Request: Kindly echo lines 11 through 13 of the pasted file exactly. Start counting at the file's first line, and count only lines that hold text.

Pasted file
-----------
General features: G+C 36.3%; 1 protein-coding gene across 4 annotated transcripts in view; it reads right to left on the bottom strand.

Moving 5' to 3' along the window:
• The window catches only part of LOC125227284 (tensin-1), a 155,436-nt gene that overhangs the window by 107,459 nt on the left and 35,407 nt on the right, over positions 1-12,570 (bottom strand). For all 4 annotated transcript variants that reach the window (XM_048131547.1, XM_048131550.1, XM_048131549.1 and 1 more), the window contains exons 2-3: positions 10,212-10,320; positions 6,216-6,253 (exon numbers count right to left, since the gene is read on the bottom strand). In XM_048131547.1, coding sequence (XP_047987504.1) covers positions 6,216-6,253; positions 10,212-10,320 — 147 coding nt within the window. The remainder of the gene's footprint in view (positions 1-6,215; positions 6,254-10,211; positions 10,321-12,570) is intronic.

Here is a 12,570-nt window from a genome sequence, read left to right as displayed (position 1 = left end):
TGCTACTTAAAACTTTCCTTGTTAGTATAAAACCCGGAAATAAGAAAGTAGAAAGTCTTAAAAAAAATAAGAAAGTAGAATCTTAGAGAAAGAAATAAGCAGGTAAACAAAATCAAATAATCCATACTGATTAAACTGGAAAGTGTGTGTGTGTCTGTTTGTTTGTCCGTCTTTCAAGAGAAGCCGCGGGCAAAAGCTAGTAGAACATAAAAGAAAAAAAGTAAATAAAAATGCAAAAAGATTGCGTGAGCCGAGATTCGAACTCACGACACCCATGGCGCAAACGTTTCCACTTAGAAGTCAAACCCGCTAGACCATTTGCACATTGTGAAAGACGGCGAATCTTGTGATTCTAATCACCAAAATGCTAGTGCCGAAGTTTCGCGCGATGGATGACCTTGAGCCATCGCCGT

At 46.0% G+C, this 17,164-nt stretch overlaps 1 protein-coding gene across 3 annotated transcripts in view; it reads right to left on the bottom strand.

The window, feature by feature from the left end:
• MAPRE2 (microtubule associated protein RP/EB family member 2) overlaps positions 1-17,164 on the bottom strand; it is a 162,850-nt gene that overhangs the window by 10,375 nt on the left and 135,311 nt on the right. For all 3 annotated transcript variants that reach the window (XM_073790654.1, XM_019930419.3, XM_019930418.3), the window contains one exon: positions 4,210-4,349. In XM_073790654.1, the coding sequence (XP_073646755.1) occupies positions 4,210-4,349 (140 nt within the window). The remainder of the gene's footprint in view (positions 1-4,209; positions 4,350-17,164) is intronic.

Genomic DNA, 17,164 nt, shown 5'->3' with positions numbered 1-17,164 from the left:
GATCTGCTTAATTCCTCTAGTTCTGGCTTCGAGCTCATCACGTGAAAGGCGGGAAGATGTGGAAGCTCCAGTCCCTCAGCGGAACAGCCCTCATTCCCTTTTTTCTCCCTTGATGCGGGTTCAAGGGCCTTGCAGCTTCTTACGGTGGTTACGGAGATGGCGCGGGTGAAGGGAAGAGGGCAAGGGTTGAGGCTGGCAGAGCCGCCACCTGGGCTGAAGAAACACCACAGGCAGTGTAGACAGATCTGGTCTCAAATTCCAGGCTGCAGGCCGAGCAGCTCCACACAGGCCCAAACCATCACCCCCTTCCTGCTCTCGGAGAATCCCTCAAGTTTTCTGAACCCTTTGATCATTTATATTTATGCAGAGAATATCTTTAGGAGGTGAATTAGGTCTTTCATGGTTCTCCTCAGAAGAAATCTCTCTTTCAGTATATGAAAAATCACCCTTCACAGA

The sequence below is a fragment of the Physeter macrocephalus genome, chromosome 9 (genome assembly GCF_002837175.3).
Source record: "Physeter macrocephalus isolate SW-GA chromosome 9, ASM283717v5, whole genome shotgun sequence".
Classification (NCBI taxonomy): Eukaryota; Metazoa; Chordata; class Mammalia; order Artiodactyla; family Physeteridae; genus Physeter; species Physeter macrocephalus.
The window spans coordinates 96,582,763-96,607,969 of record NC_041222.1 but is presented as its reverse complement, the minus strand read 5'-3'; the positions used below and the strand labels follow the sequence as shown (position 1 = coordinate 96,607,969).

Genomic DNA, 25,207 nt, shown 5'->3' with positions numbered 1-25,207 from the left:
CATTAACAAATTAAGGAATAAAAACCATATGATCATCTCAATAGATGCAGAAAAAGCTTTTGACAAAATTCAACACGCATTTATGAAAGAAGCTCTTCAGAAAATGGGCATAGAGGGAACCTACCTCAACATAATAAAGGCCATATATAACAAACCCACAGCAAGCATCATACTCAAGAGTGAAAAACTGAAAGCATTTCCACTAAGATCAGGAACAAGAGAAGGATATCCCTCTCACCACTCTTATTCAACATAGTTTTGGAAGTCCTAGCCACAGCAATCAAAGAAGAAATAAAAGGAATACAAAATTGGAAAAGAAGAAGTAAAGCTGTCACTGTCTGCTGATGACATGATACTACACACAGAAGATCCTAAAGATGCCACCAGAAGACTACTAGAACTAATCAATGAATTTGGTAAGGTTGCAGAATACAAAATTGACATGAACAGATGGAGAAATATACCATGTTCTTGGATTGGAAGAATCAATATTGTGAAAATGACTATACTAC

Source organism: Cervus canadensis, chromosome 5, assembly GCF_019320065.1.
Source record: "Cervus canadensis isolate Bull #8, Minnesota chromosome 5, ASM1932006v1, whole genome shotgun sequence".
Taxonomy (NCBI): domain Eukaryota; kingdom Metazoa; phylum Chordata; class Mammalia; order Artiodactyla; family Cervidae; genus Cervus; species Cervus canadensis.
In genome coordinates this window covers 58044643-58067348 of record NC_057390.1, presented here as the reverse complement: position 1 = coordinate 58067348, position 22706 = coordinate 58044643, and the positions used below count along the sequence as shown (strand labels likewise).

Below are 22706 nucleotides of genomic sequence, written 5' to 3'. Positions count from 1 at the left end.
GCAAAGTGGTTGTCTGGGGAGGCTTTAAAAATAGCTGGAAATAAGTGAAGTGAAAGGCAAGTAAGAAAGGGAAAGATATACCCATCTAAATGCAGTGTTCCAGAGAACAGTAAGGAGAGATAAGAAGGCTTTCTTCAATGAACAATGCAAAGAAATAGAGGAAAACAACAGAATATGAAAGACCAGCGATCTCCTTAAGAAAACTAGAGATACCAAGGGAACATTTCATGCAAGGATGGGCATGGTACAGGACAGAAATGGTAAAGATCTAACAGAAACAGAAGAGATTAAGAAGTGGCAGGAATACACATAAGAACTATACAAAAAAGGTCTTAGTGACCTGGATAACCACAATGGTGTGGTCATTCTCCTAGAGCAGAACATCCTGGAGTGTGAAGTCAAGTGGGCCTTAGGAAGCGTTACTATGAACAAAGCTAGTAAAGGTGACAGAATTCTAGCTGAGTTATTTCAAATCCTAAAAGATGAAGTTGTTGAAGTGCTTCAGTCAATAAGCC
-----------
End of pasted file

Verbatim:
The sequence below is a fragment of the Physeter macrocephalus genome, chromosome 9 (genome assembly GCF_002837175.3).
Source record: "Physeter macrocephalus isolate SW-GA chromosome 9, ASM283717v5, whole genome shotgun sequence".
Classification (NCBI taxonomy): Eukaryota; Metazoa; Chordata; class Mammalia; order Artiodactyla; family Physeteridae; genus Physeter; species Physeter macrocephalus.